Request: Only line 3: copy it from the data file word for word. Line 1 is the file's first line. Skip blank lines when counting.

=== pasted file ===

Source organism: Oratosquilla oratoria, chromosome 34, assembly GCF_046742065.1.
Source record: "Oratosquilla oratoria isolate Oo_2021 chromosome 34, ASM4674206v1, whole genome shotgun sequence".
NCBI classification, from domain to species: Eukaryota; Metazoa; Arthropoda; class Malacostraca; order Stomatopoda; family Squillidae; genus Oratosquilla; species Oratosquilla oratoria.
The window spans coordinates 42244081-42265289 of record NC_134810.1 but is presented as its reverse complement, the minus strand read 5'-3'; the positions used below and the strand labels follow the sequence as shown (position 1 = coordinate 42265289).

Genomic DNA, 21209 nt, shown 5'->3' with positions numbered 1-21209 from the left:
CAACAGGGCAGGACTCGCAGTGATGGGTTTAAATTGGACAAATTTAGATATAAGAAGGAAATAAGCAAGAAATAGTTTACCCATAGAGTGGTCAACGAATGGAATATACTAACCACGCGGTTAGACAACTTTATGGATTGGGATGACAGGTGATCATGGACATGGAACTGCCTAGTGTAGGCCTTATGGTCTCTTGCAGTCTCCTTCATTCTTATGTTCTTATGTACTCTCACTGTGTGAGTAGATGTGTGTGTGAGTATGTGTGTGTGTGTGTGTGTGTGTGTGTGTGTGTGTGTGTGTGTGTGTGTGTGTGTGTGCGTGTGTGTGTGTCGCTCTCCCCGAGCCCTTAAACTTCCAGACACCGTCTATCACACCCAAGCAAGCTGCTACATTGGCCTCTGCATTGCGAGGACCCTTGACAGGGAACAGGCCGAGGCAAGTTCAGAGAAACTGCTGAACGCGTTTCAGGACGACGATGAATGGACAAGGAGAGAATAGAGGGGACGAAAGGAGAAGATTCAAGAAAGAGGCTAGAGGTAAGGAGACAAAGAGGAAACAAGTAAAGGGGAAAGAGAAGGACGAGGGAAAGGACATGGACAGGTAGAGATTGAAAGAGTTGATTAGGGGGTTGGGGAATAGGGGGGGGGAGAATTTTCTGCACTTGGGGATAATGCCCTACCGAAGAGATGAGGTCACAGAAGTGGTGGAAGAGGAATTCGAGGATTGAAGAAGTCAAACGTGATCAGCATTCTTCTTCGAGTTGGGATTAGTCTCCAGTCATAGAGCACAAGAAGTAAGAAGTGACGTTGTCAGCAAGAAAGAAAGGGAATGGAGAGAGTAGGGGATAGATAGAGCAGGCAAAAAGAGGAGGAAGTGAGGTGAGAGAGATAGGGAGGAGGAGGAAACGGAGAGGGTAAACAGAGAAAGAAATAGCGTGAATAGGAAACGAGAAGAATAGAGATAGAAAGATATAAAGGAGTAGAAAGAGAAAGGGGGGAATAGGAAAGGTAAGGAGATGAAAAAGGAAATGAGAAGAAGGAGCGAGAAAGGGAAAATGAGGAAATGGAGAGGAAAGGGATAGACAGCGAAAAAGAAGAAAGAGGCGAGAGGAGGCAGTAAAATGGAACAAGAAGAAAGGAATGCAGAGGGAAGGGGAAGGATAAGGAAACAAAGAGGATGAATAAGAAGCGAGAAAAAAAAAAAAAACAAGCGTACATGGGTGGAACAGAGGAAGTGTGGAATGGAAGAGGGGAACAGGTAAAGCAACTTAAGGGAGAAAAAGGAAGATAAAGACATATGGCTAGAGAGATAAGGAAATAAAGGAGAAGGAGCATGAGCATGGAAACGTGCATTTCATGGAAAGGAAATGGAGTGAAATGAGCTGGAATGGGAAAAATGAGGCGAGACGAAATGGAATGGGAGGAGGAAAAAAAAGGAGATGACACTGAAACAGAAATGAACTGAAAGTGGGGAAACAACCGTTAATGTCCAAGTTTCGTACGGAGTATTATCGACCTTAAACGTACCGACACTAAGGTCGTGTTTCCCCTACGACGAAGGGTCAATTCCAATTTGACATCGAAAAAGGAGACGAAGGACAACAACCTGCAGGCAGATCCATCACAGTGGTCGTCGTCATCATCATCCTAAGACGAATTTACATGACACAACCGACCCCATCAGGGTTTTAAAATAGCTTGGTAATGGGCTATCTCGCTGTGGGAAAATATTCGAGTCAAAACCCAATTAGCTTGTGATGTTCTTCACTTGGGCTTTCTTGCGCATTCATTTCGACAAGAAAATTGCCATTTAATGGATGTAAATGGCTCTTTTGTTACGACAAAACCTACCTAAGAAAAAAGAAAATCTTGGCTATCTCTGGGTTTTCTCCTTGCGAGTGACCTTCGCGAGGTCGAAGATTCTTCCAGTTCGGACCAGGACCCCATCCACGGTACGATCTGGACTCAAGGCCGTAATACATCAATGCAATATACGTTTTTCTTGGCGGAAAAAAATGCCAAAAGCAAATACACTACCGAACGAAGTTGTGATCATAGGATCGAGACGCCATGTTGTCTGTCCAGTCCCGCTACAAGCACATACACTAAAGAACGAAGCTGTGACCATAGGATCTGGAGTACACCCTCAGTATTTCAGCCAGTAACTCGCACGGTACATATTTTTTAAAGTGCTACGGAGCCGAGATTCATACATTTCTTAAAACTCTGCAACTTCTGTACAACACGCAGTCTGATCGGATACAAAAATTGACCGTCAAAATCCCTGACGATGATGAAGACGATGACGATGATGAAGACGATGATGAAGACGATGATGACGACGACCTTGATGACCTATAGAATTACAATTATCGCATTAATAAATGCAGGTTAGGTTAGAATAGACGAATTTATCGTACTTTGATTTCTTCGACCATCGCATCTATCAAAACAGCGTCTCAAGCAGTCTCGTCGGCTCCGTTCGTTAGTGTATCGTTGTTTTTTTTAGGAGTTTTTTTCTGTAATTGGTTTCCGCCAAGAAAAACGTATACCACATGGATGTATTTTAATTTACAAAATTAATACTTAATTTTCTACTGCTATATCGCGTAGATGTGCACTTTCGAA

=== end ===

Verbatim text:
NCBI classification, from domain to species: Eukaryota; Metazoa; Arthropoda; class Malacostraca; order Stomatopoda; family Squillidae; genus Oratosquilla; species Oratosquilla oratoria.